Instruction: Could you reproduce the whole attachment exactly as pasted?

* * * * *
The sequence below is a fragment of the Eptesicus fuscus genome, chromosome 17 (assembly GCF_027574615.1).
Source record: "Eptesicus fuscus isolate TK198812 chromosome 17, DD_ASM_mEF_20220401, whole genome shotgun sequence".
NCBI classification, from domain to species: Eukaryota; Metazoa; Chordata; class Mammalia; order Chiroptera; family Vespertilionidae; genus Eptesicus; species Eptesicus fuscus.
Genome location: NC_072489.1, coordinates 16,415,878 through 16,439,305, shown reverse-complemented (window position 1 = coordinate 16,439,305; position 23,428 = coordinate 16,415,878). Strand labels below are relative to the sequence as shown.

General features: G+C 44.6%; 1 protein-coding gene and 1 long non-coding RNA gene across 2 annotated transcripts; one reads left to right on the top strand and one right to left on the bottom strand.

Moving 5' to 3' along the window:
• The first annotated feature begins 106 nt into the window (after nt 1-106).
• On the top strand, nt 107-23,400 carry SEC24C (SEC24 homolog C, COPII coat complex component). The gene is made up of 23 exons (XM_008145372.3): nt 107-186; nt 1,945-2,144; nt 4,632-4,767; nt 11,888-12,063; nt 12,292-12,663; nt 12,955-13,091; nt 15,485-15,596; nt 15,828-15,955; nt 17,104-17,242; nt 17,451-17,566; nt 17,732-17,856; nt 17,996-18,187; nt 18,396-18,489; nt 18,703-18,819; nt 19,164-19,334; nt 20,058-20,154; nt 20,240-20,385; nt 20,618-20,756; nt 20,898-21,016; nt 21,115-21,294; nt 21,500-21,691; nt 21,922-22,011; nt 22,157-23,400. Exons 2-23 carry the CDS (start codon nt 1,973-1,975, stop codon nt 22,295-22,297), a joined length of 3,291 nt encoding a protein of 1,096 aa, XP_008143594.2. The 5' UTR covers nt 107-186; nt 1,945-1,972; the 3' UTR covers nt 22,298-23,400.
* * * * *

The sequence below is a fragment of the Eptesicus fuscus genome, chromosome 17 (assembly GCF_027574615.1).
Source record: "Eptesicus fuscus isolate TK198812 chromosome 17, DD_ASM_mEF_20220401, whole genome shotgun sequence".
NCBI classification, from domain to species: Eukaryota; Metazoa; Chordata; class Mammalia; order Chiroptera; family Vespertilionidae; genus Eptesicus; species Eptesicus fuscus.
Genome location: NC_072489.1, coordinates 16,415,878 through 16,439,305, shown reverse-complemented (window position 1 = coordinate 16,439,305; position 23,428 = coordinate 16,415,878). Strand labels below are relative to the sequence as shown.

General features: G+C 44.6%; 1 protein-coding gene and 1 long non-coding RNA gene across 2 annotated transcripts; one reads left to right on the top strand and one right to left on the bottom strand.

Moving 5' to 3' along the window:
• The first annotated feature begins 106 nt into the window (after nt 1-106).
• On the top strand, nt 107-23,400 carry SEC24C (SEC24 homolog C, COPII coat complex component). The gene is made up of 23 exons (XM_008145372.3): nt 107-186; nt 1,945-2,144; nt 4,632-4,767; nt 11,888-12,063; nt 12,292-12,663; nt 12,955-13,091; nt 15,485-15,596; nt 15,828-15,955; nt 17,104-17,242; nt 17,451-17,566; nt 17,732-17,856; nt 17,996-18,187; nt 18,396-18,489; nt 18,703-18,819; nt 19,164-19,334; nt 20,058-20,154; nt 20,240-20,385; nt 20,618-20,756; nt 20,898-21,016; nt 21,115-21,294; nt 21,500-21,691; nt 21,922-22,011; nt 22,157-23,400. Exons 2-23 carry the CDS (start codon nt 1,973-1,975, stop codon nt 22,295-22,297), a joined length of 3,291 nt encoding a protein of 1,096 aa, XP_008143594.2. The 5' UTR covers nt 107-186; nt 1,945-1,972; the 3' UTR covers nt 22,298-23,400.